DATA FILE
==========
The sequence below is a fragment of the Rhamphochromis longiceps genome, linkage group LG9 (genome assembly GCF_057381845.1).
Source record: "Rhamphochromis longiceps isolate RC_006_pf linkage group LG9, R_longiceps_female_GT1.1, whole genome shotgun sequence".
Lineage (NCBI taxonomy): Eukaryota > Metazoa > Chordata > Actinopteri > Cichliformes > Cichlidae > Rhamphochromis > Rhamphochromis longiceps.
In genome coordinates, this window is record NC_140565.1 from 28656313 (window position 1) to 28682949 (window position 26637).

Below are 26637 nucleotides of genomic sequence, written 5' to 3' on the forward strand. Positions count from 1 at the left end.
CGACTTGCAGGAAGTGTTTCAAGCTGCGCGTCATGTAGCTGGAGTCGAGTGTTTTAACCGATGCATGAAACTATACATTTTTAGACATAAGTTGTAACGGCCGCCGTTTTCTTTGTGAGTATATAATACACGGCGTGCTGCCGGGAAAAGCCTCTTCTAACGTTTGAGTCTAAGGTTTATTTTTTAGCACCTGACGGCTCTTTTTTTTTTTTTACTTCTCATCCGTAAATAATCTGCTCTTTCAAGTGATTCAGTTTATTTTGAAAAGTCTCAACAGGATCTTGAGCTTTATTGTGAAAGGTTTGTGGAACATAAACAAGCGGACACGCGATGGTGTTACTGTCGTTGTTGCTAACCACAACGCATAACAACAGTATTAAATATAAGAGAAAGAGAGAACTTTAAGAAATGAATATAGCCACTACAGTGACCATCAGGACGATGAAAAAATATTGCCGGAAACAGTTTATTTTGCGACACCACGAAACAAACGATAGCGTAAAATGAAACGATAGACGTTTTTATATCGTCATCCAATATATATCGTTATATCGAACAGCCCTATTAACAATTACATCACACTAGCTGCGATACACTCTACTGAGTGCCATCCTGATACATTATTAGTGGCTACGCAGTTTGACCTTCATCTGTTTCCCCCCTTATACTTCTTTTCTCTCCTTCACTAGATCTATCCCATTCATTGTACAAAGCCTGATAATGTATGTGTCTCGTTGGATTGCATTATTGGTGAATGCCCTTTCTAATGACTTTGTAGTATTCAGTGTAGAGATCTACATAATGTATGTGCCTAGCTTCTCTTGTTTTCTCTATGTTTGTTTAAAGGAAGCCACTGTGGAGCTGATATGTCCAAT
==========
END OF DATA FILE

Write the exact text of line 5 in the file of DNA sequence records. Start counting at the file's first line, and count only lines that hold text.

Below are 26637 nucleotides of genomic sequence, written 5' to 3' on the forward strand. Positions count from 1 at the left end.